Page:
# Changing the Gaussian Distribution from cartesian to polar coordinates

1. Mar 27, 2013

### stepheckert

1. The problem statement, all variables and given/known data
"You are now going to show that, in the Gaussian distribution P(x)=Ae^(-Bx^2) the constant A is equal to sqrt(B/Pi). Do this by insisting that the sum over probabilities must equal unity, Integral(P(x)dx)=1. To make this difficult integral easier, frst square it then combine the integrands and turn the area integral, over x and y into an area integral over polar coordinates.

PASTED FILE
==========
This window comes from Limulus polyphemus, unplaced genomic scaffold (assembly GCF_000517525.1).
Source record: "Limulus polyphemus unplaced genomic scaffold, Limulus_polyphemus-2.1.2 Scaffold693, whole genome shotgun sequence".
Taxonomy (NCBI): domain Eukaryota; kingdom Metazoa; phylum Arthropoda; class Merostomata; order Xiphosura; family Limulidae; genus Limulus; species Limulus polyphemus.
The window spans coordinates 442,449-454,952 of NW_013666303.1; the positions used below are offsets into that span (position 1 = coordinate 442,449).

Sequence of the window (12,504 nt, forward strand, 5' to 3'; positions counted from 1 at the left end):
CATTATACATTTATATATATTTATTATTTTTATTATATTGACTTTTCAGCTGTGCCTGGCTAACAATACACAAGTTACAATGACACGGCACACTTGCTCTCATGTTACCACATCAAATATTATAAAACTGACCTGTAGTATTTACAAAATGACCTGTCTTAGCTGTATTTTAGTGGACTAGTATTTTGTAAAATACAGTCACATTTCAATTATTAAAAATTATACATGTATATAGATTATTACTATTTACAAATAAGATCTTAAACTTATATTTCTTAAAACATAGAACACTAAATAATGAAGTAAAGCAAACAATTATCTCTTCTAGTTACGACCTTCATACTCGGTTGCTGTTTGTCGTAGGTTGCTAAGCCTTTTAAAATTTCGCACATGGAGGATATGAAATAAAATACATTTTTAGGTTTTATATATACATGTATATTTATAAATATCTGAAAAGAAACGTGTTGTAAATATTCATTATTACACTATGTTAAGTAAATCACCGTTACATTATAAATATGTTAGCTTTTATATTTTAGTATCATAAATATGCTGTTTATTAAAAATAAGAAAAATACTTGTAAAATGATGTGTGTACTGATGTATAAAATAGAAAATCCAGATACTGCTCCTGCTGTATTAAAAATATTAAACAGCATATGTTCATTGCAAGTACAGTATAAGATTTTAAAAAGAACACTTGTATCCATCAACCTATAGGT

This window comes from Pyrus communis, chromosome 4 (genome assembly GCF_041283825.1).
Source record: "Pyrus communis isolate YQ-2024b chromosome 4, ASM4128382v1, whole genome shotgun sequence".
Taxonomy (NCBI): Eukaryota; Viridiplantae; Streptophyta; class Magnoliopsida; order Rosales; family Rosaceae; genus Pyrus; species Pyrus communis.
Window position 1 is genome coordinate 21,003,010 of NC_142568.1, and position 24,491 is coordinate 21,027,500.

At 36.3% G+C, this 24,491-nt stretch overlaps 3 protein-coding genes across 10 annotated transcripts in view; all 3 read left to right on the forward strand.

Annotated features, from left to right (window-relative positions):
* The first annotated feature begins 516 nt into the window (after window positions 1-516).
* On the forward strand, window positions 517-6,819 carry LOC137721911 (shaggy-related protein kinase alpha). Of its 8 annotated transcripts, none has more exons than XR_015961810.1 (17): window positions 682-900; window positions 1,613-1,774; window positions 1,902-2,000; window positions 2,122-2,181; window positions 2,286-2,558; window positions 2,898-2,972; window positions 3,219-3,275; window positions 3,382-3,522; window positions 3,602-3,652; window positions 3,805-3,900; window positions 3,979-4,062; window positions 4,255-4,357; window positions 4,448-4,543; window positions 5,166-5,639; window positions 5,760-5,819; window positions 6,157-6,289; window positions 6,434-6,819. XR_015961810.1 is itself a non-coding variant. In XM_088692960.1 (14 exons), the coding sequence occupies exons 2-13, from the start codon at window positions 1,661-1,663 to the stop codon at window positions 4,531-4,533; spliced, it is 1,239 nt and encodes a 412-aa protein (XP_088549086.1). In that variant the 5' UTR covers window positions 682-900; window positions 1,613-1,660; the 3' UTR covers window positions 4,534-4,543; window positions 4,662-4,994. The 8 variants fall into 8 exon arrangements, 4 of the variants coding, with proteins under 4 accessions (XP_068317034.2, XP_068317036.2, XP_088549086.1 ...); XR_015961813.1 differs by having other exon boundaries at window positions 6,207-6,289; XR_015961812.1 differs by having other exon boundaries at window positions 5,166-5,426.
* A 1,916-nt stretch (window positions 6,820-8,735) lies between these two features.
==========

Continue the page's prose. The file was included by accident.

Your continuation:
3. The attempt at a solution
The back of the book has this answer:
1=A^2Integral(e^(-B(x^2+y^2)dxdy)=A^2Integral((e^-Br^2)(r)drdθ)=PiA^2/B.

I understand the first piece but I don't understand how to get from these cartesian to polar coordinates at all, and I'm very confused as to how they got the final answer from the last integral.